Having been given a jelly roll and a quilting book for Christmas 2010, there is no excuse not to get on with quiltmaking.

Here's what happened next...


Saturday, 15 January 2011

Project 1 - Start

Here we go - actual piecing fabric - hurrah!

I started with my fabric squares and sewed them together in strings of three.

Once I'd done all of those, I chopped them in half lengthwise.

And this evening I've been playing with the layouts of the mats & runner.

I need to tag the extra spare half brick onto the start of row 2 & 4 for each mat from the pile of spare squares.

And I need to re-do a couple of the 3 run blocks, due to the cutter not following the ruler line. Running the cutter against the ruler is harder than you would think! It had a mind of it's own on three of my cuts - another thing that needs more practise.

This aside, I'm pleased with today!


  1. Looking good - no stopping you at present.

    Tip for safe rotary cutting: you can only stabilise the area that is under your hand at any time, it is OK to run the rotary cutter for 8 - 10", then gently reposition your hand, cut again and so on. You don't need to press down on the ruler so hard it slips on the mat, just apply enough force to keep everything stationary.

    Trying to over-reach and do a whole 24" cut in one go is when your right hand will slip and probably head straight for your left thumb or index finger. NEVER UNDER-ESTIMATE THE ABILITY OF A ROTARY CUTTER TO SLICE THROUGH YOUR SKIN. And blood makes an awful mess of good quilting fabric ....

  2. PS: your kitchen is everso tidy ......

    PPS: your wine glass needs a refill!

  3. I guess that the cutter is another practise area - I can hold the ruler straight down with confidence with spread fingers to even the pressure over the - say - 12" spread, but I find the cutter will wibble around away from the ruler unless I angle it 'just so'.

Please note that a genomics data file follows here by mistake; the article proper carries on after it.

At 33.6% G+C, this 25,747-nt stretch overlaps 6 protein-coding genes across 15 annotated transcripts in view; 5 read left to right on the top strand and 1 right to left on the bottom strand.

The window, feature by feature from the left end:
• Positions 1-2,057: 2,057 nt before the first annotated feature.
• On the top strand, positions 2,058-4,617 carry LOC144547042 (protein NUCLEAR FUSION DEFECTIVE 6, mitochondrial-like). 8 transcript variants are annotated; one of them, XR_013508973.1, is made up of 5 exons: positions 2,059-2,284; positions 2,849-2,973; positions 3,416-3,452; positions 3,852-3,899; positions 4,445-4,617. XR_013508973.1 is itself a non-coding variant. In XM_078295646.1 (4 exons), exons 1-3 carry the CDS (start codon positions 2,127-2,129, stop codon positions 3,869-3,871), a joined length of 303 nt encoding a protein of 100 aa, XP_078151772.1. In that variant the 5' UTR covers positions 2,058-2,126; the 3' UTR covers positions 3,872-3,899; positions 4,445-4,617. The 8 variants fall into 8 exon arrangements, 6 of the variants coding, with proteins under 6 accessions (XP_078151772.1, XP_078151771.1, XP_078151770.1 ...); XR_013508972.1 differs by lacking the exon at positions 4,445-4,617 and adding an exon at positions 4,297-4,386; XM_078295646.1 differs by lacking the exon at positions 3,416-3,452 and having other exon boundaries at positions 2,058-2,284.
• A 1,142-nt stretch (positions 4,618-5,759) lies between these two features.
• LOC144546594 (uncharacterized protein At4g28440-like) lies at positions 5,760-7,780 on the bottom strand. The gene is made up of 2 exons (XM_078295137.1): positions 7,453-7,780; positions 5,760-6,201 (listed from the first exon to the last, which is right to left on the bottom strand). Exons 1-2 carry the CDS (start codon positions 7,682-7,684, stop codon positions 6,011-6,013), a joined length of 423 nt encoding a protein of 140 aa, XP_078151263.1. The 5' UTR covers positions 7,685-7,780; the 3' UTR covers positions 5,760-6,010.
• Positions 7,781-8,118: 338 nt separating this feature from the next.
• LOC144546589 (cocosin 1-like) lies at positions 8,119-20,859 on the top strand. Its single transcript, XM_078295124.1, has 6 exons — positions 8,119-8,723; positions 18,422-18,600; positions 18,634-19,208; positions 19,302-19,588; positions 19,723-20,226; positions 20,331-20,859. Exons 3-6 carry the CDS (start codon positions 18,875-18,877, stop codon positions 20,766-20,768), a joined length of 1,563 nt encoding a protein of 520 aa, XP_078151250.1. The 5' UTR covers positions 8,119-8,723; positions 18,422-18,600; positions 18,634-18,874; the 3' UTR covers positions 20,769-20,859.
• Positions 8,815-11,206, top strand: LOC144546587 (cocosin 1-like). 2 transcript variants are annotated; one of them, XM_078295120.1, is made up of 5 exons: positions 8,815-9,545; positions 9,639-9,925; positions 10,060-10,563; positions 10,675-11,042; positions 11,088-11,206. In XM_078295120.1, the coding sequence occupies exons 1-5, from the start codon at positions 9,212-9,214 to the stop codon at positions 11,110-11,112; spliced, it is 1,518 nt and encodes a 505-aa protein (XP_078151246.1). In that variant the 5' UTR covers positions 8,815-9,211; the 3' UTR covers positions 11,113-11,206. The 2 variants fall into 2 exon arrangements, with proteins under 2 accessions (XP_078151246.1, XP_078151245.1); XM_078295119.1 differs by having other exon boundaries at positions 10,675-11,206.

Looking at the ease that it whizzes through fabric, I have a healthy regard for it, and exercise a great deal of caution!

    Even so, the ease that it veers off and f**** the carefully pieced strips.... agh! But at least it was not me!

    I confess - I had 12 strips of three to cut, and I ruining at least part of two of them.

    PS - oh, yes, the kitchen contines to delight - and you would not think that I had Nigel Slater on the go just an hour or so before - a photocpy of his chicken and bean stew on the worktop there - the foil dishes in the background hold the rest of it, cooling, to freeze.

    PPS It got one! :)

  4. Woo hoo, a start!! Looking good. Using the rotary cutter is an art in itself, first make absolutely sure it's on the mat and not the ruler, then angle it slightly into the ruler as you cut. Also make sure you're cutting on a firm surface, your kitchen counter (which is the right height for cutting) rather than the ironing board. As Bilbo suggests, cut manageable sections to start with and move your hand up the ruler as you go. Another thing I notice some people doing with the longer rulers is having it hanging over the edge of the mat, when they lean over to cut the furthest edge they bump the end of the ruler and move it. Also, always cut AWAY from yourself!!

  5. The only thing I can add is to always make sure you close the cutter before you put it down. If you're as clumsy as me, it's going to take a few dives onto the floor. Imagine if a bare toe got in the way, or if you tried to catch it as it fell. Yes, OK, that's the voice of experience as I've had both those happen (more than once) and been very glad I'd closed and locked it first!

  6. It all comes with time and experience! The height of your cutting board is important. I either use the worktop in my sewing room - a good height to stand and cut, or the dining table - a good height to sit and cut. With both, I cut away from me and yes, stop and re-position your hand if you need to.

    Good luck. I'm sure it will look great when it's done.

  7. Thank you for this, girls - I have adjusted my cutting technique according to your suggestions! I'm now cutting away from me, not side to side, and cutting on the worktop, rather than the ironing board.

  8. Good girl, ironing boards are never stable enough for accurate cutting :}


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